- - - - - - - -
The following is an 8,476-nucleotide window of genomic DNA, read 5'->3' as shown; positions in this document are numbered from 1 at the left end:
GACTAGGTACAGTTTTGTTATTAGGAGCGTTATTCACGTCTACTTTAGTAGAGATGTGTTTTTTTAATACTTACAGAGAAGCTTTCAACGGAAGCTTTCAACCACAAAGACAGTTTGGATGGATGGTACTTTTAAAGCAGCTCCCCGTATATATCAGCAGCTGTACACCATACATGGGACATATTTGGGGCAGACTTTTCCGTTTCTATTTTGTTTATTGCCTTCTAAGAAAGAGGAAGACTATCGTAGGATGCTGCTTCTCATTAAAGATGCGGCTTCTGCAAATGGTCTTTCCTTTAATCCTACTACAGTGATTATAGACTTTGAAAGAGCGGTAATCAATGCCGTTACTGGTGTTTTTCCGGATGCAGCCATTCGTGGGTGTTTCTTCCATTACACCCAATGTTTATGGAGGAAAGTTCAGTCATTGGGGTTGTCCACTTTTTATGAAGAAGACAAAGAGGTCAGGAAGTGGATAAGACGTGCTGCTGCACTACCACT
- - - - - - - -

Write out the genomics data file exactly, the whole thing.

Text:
The following is an 8,476-nucleotide window of genomic DNA, read 5'->3' as shown; positions in this document are numbered from 1 at the left end:
GACTAGGTACAGTTTTGTTATTAGGAGCGTTATTCACGTCTACTTTAGTAGAGATGTGTTTTTTTAATACTTACAGAGAAGCTTTCAACGGAAGCTTTCAACCACAAAGACAGTTTGGATGGATGGTACTTTTAAAGCAGCTCCCCGTATATATCAGCAGCTGTACACCATACATGGGACATATTTGGGGCAGACTTTTCCGTTTCTATTTTGTTTATTGCCTTCTAAGAAAGAGGAAGACTATCGTAGGATGCTGCTTCTCATTAAAGATGCGGCTTCTGCAAATGGTCTTTCCTTTAATCCTACTACAGTGATTATAGACTTTGAAAGAGCGGTAATCAATGCCGTTACTGGTGTTTTTCCGGATGCAGCCATTCGTGGGTGTTTCTTCCATTACACCCAATGTTTATGGAGGAAAGTTCAGTCATTGGGGTTGTCCACTTTTTATGAAGAAGACAAAGAGGTCAGGAAGTGGATAAGACGTGCTGCTGCACTACCACT